Space Exploration Technologies Corp will launch its 13th Falcon 9 this year, on Thursday from Kennedy Space Center in Florida. The mission is covered in about two unknowns; the possibility of launching safely, looking at the Hurricane Irma and the aim of the payload it’s harboring for the U.S military.

Just a day after hitting the Caribbean and Puerto Rico, Irma is foreseen to be around 900 miles away from the launch site, according to Patrick Air Force Base. The Base disclosed that there is about 40 to 60 percent possibility of launching, but thick clouds from a different storm appear to be a problem.

If SpaceX combats the weather concerns, the firm will launch its maiden flight carrying a U.S Air Force unmanned flight that has achieved many missions in a year. X-37B Orbital Test Vehicle, an unmanned spacecraft with a size of about 20 percent of the retired space shuttle will be embarking on its fifth mission.

Secret spacecraft

For a long time now, the Air Force hasn’t disclosed what the Boeing-built, 11,000-pound vehicle does. After 700 days of orbiting the earth, the X-37B mission stopped in May.
SpaceX’s launch is fixed to hold between 9:50 am and 2:55 p.m local time on Thursday. In a press kit, SpaceX said it would try to land the first stage of the spacecraft on land for another use.

In May 2015, the SpaceX Falcon 9 spacecraft got the approval of the U.S Air Force, breaking a long-lasted lock by United Launch Alliance. The United Launch Alliance is a joint enterprise between Lockheed Martin Group and Boeing.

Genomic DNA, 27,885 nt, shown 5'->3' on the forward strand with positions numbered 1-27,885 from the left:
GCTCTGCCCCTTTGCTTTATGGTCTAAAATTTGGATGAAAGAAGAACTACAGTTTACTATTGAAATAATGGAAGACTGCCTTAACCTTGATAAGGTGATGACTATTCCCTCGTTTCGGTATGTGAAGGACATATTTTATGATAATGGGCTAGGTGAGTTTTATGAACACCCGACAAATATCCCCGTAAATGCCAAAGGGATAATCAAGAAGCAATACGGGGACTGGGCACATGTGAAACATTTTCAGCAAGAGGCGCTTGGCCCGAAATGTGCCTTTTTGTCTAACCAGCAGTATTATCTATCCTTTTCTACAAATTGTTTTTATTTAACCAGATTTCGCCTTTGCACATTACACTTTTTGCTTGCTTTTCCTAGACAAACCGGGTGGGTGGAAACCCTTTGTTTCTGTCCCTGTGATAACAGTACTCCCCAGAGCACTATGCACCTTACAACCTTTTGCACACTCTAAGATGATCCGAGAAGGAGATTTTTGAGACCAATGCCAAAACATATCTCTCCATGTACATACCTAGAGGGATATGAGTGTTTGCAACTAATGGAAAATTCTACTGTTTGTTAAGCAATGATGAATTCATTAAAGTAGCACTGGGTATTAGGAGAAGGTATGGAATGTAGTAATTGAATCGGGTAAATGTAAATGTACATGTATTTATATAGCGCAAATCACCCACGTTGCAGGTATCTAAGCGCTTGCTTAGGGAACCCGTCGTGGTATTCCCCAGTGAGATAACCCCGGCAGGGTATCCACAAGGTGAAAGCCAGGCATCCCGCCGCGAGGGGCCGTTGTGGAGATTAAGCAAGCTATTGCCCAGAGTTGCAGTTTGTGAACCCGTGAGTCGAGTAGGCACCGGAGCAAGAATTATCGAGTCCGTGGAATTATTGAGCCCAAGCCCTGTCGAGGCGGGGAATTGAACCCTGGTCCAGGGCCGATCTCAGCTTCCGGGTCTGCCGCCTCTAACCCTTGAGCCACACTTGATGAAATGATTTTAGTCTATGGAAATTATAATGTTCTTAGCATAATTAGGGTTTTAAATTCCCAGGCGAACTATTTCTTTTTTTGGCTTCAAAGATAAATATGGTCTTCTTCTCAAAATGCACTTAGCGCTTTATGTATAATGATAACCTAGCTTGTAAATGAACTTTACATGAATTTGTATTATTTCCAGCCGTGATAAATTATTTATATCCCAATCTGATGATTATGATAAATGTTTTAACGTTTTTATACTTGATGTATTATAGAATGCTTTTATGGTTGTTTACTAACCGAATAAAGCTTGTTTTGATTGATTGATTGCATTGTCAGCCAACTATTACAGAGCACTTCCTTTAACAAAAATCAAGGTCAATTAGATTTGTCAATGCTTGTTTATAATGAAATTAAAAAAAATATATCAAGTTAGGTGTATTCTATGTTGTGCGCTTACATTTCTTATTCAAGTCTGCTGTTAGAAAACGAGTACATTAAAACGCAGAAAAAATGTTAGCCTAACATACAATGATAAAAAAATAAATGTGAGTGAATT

An X-37B is sent to space once in every few years. As such, the program will not affect SpaceX financially in a significant manner, according to the director of a space policy think tank, Brian Weeden.

In an email, Weeden wrote that it could help raise the comfort level of Air Force in launching national security payloads, which can bring in more revenue with time.

Military deals

Deals for military launches involves satellites that allow military troops to reach out to each other on battlefields and costs up to $70 billion through until 2030. SpaceX launched a spacecraft carrying a payload for National Reconnaissance office in May.

SpaceX hopes to complete up to 24 missions in 2017 from clients including the NASA and commercial satellite operators. The firm has deals with NASA worth $4.2 billion to supply again to ISS with an autonomous Dragon flight and to ferry astronauts with the version that can convey crews.

SpaceX’s Chief Executive Office, Musk had his worth rise by $4 billion just after a fundraising, rounding the firms value up to $12 billion. Musk also runs Tesla Inc., an electric car production company.